Ask The Family was just one of many highbrow quiz shows – including Call My Bluff, Brain Of Britain and The Book Game – hosted by critic, author, columnist and all-round polymath Robert Robinson. He had started his career as a heavyweight political pundit, and his ‘descent’ into quizzing ubiquity is often held up as a textbook example of ‘how the mighty have fallen’; however Robinson himself claimed that he’d moved in this direction voluntarily after growing tired of the “sonorous drivel” of politicians. It was, he noted, “impossible to make the bastards reply to a straight question”, and the comparative appeal of Brain Of Britain and company lay in the fact that they were “just a game”. It was, in effect, a Godfrey Humphrey-style sophisticated satirical attack on the entire political establishment, and one so precision-targetedly aaaaaaahhhhhhhhh that even Tony Parsons didn’t expect it. Or did expect it. Or was expecting us to expect that he wouldn’t expect it. Or however that works exactly.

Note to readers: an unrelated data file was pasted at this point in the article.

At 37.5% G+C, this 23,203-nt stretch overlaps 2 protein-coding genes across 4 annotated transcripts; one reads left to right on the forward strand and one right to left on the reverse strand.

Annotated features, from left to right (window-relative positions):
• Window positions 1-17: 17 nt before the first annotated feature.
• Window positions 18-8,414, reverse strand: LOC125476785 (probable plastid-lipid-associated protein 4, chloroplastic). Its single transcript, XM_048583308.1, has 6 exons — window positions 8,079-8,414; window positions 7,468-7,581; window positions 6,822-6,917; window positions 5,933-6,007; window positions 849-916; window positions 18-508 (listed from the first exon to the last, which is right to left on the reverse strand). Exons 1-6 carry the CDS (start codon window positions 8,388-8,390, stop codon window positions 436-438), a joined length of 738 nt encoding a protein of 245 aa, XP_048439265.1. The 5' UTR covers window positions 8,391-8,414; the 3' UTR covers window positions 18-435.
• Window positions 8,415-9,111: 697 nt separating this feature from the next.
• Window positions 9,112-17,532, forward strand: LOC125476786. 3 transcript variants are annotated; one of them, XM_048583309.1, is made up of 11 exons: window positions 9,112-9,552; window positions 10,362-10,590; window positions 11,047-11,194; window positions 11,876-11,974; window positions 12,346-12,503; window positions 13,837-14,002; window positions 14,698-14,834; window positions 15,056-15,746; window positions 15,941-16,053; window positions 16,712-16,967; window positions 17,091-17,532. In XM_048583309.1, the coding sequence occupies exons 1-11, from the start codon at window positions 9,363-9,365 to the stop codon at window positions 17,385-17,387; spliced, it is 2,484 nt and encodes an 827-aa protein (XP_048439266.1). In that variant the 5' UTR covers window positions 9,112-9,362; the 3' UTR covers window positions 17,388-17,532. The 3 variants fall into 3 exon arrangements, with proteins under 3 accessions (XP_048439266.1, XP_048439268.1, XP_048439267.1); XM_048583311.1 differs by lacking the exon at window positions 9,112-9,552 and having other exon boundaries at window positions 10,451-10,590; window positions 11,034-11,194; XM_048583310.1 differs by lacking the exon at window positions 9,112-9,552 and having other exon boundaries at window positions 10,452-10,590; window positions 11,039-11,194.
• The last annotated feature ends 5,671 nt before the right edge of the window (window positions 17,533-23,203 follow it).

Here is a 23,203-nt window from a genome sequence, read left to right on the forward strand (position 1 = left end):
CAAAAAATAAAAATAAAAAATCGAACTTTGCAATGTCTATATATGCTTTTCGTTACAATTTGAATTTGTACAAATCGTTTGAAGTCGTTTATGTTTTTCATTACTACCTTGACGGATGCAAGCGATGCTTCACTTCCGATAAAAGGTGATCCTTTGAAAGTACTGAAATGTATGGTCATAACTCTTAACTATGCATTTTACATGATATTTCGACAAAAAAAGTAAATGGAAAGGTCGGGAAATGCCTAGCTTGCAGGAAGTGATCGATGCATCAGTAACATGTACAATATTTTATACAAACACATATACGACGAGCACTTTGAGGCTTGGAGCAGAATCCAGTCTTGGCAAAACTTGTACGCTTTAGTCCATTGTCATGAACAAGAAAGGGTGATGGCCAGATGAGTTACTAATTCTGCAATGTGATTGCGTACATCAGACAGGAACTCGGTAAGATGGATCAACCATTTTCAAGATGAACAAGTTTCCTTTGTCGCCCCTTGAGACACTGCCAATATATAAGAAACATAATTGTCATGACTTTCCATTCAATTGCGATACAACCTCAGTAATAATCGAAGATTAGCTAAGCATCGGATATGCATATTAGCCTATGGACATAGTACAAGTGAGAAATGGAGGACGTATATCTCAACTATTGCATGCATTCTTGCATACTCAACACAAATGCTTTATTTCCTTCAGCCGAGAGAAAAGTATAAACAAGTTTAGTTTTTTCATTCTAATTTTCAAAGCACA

The basic format of Ask The Family was that two sets of smugly well-read families – often, it has to be said, displaying scant awareness of how they might look on screen – would vie to outdo each other as all-round smartarses while Robert Robinson posed cultured and literate puzzlers on science and history and the like, famously divided up into bizarre ‘Father And Eldest Child Only’-type designations. Generally this would take the form of logical posers of the ‘if you took off from New York and landed in Moscow with a brief stopover in Helsinki, what would the time difference be?’ variety, which the audience on the whole found generally baffling. Its only concession to modernity and the possibilities of television technology came in a round where the teams would be asked to identify an object photographed in extreme close-up; usually this would conclude with some trademark Robinson haughty waffle along the lines of “a… video… recorder; a device, they tell me, that allows one to permit the recording of the output of one television channel, whilst watching the output of another… whatever will they think of next!”. The Large Hadron Particle Collider. That’s what they thought of next.